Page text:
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Question and Answer

Connor McDonald

Thanks for the question, Akal.

Asked: July 21, 2021 - 8:18 am UTC

Last updated: July 23, 2021 - 7:32 am UTC

Version: 18c

Viewed 100+ times

You Asked

Hi, Tom.
I am investigating a process of creating a transaction after a SELECT statement as a DML operator.
Here is a steps,

COMMIT;
ALTER SESSION SET ISOLATION_LEVEL = SERIALIZABLE; 
SELECT * FROM V$TRANSACTION;
--Wait one minute to remember time of previous select execution
SELECT DBMS_TRANSACTION.LOCAL_TRANSACTION_ID FROM DUAL;
SELECT * FROM V$TRANSACTION;
--the transaction create time is before call DBMS_TRANSACTION.LOCAL_TRANSACTION_ID


The questions are,
We don't have any TX locks but the transaction exists. Why?
After call DBMS_TRANSACTION.LOCAL_TRANSACTION_ID we can see a new transaction in V$TRANSACTION but before don't. Why?
Also we don't see any transaction if ISOLATION_LEVEL = READ COMMITTED. Why?

According to your excellent book Expert Oracle Chapter 8, "A transaction implicitly begins with the first
statement that modifies data (the first statement that gets a TX lock)."

and we said...

Also take a look at these two links for more details

https://blogs.oracle.com/oraclemagazine/on-transaction-isolation-levels

https://asktom.oracle.com/pls/apex/asktom.search?tag=serializable-transaction-200203

but we also need to respect the moment in time you *logically* commenced a transaction, which in your case was the "alter session" command.

We can perhaps see more easily with this demo

SQL> select sysdate from dual;

SYSDATE
-------------------
22/07/2021 12:01:55

SQL> select start_time from v$transaction;

no rows selected

SQL> set transaction read write;       <<<===== you logically started NOW, but this is just recorded in the session memory, you can't "see" it

Transaction set.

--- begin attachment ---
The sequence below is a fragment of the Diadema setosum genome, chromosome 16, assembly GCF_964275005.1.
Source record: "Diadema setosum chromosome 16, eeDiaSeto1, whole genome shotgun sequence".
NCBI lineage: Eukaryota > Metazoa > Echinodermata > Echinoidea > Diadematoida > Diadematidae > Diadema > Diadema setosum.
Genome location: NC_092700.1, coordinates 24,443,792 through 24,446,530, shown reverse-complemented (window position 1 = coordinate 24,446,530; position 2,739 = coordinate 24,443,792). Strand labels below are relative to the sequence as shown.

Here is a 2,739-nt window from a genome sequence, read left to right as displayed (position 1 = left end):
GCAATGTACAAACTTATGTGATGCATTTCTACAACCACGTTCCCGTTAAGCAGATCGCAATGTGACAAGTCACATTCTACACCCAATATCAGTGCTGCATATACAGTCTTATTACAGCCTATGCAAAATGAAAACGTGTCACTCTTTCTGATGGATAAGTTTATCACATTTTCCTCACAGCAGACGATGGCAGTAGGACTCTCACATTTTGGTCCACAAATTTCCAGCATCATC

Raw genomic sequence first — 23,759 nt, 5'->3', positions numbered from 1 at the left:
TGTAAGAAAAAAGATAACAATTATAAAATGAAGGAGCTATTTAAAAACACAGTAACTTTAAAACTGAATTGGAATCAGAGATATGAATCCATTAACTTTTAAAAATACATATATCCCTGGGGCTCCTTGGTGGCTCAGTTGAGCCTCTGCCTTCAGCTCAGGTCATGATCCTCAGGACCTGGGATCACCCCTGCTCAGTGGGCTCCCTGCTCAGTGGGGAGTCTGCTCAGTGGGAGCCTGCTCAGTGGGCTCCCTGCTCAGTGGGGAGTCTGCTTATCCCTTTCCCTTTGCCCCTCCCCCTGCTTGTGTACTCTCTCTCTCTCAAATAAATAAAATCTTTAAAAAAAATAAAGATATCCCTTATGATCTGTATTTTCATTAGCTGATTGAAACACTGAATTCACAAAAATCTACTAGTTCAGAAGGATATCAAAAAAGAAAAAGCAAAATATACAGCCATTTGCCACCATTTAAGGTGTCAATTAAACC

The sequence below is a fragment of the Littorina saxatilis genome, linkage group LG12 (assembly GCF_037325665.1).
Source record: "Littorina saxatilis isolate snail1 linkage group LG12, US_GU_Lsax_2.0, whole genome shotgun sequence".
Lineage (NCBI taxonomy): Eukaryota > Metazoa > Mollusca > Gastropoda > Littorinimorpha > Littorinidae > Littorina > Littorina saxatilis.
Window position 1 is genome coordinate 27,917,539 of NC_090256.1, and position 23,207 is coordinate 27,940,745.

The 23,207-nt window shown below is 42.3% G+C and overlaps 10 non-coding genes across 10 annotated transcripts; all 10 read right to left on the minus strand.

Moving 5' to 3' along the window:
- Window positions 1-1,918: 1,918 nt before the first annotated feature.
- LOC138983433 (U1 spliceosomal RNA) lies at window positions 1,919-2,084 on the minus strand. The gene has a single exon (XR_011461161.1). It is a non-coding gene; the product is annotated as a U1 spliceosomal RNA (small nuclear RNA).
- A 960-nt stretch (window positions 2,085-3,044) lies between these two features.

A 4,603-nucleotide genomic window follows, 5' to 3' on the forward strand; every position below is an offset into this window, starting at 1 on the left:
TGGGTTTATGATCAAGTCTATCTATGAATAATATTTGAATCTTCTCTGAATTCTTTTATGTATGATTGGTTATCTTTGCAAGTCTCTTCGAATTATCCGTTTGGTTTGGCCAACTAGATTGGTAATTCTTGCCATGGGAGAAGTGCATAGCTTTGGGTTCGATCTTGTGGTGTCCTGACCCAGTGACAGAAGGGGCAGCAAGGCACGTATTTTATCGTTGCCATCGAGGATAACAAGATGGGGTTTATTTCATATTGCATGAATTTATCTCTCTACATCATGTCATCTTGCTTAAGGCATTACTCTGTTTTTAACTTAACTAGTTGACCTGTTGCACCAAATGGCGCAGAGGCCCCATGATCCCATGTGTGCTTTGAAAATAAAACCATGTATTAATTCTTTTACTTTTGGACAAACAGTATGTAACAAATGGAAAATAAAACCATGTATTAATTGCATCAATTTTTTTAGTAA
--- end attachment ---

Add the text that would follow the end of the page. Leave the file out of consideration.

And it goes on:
SQL> select sysdate from dual;

SYSDATE
-------------------
22/07/2021 12:01:56

SQL> exec dbms_session.sleep(20);

PL/SQL procedure successfully completed.

SQL> select sysdate from dual;

SYSDATE
-------------------
22/07/2021 12:02:16

SQL> select * from emp for update;

     EMPNO ENAME      JOB              MGR HIREDATE                   SAL       COMM     DEPTNO G
---------- ---------- --------- ---------- ------------------- ---------- ---------- ---------- -
      7369 SMITH      CLERK           7902 17/12/1980 00:00:00        800                    20 F
      7499 ALLEN      SALESMAN        7698 20/02/1981 00:00:00       1600        300         30 F
      7521 WARD       SALESMAN        7698 22/02/1981 00:00:00       1250        500         30 F
      7566 JONES      MANAGER         7839 02/04/1981 00:00:00       2975                    20 F
      7654 MARTIN     SALESMAN        7698 28/09/1981 00:00:00       1250       1400         30 F
      7698 BLAKE      MANAGER         7839 01/05/1981 00:00:00       2850                    30 F
      7782 CLARK      MANAGER         7839 09/06/1981 00:00:00       2450                    10 F
      7788 SCOTT      ANALYST         7566 09/12/1982 00:00:00       3000                    20 M
      7839 KING       PRESIDENT            17/11/1981 00:00:00       5000                    10 M
      7844 TURNER     SALESMAN        7698 08/09/1981 00:00:00       1500                    30 M
      7876 ADAMS      CLERK           7788 12/01/1983 00:00:00       1100                    20 M
      7900 JAMES      CLERK           7698 03/12/1981 00:00:00        950                    30 M
      7902 FORD       ANALYST         7566 03/12/1981 00:00:00       3000                    20 U
      7934 MILLER     CLERK           7782 23/01/1982 00:00:00       1300                    10 U

14 rows selected.

SQL> select start_time from v$transaction;

START_TIME
--------------------
07/22/21 12:01:55


It makes sense for us *not* to go to the effort of allocating undo etc (ie, seeing something in v$transaction) until the time you actually need it because if you don't need it, then it would be wasted effort. But we do need to remember when *logically* you started the transaction.

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Comments

Akal, July 22, 2021 - 10:03 am UTC

OK, Thanks. I totally understand Tom's book about a Transaction isolation and your link is not useful for me but thanks for the example and pointing to a logical moment of a transaction starting. That thing became clear for me now.

But in your example if we don't change a transaction level
<comment>
SQL> set transaction read write; <<<===== you logically started NOW, but this is just recorded in the session memory, you can't "see" it
</comment>
and we stay at the default transaction level (READ COMMITTED) in which moment a transaction is starting (logically as I suppose)?
Connor McDonald
July 23, 2021 - 7:32 am UTC

Just give it a run yourself and you'll get the answer

select sysdate from dual;
select start_time from v$transaction;
alter session set isolation_level = read committed;
select sysdate from dual;
exec dbms_session.sleep(20);
select sysdate from dual;
select * from emp for update;
select start_time from v$transaction;

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